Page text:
You might want to categorize this under “pets and diseases.” That first word isn’t a typo. Some disfiguring plant problems have nothing to do with bugs or fungi. Some “pests” are considerably larger.
For example, if your lovely Japanese forest grass (Hakonechloa macra ‘Aureola’) is supposed to look like this.
And, instead, it looks like this.
Then the culprit likely looks something like this – your culprit (or culprits) may differ. Cats can mistake your expensive ornamental grass for common garden cat grass – and chew. Hence, “catchew” disease. Gesundheit!
Catchew is closely related to the disease that, every year, completely flattens out the middle of my ‘Walker’s Low’ catmint (Nepeta x faassenii ‘Walker’s Low’). As it comes from cats plonking themselves right on top of this fragrant plant, I call it “catnest” disease. Unlike catchew, it might actually be preventable by inserting clear plastic forks, tines upward, around the plant crown, making the “nest” far less comfy.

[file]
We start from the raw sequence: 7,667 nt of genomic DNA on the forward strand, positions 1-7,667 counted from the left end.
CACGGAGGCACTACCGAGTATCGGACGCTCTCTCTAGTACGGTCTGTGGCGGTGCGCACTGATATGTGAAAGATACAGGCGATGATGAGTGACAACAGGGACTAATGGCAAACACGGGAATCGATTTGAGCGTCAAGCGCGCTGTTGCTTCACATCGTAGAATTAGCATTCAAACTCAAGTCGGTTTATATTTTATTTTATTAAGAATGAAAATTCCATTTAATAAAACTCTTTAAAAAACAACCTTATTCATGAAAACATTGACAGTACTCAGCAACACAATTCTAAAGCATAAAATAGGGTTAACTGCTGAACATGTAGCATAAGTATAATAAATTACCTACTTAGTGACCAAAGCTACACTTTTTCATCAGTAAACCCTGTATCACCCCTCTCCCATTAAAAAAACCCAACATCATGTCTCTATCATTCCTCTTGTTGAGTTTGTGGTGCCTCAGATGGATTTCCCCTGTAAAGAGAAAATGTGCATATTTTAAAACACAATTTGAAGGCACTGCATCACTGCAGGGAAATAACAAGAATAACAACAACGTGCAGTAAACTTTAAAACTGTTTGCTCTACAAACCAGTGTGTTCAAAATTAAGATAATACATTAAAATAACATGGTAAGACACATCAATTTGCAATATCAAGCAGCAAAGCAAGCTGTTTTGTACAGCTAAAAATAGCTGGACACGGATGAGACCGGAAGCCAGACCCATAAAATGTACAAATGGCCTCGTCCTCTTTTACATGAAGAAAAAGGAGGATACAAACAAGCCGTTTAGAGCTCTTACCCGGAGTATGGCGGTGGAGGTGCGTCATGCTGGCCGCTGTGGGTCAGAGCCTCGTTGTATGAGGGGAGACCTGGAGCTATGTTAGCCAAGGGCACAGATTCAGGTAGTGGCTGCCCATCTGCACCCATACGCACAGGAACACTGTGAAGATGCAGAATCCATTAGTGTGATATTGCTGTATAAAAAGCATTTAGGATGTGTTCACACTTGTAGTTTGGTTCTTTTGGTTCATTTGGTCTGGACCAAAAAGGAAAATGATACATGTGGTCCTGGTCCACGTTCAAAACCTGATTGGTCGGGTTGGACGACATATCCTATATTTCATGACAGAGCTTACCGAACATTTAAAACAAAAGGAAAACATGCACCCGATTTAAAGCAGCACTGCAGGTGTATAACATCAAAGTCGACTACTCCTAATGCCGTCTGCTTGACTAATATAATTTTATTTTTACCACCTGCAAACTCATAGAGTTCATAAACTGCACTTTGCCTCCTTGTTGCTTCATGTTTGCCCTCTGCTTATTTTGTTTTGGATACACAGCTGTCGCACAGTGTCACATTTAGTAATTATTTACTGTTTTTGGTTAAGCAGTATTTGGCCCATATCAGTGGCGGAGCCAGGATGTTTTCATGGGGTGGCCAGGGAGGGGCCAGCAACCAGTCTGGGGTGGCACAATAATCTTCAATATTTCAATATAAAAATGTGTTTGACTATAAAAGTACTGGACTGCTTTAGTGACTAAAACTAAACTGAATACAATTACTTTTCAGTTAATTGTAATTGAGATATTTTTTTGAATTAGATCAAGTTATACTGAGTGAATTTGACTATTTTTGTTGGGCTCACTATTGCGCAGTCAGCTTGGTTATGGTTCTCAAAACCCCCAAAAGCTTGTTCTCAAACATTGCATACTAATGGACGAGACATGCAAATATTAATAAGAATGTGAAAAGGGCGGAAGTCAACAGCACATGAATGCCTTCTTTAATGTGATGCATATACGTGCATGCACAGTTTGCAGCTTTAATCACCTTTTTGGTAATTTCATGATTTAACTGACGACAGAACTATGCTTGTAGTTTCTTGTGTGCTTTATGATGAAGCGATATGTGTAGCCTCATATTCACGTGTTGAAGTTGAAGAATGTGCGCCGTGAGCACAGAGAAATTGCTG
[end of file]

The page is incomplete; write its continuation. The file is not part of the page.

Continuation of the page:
Having seen that trick used in a garden once, I’ve been meaning to try it. Tell me if it works.
Don’t get me started on problems with larger organisms. Like the smushed plants between us and our neighbour’s garden that result from “flyerguy” disease. That one was solved by building a path just for delivery people who cut across our yard. It’s way better than being the crazy lady who runs out yelling, “Not through the garden!” We keep the path shovelled all winter.
Ah, the things they don’t write in garden maintenance books. Any tips to add?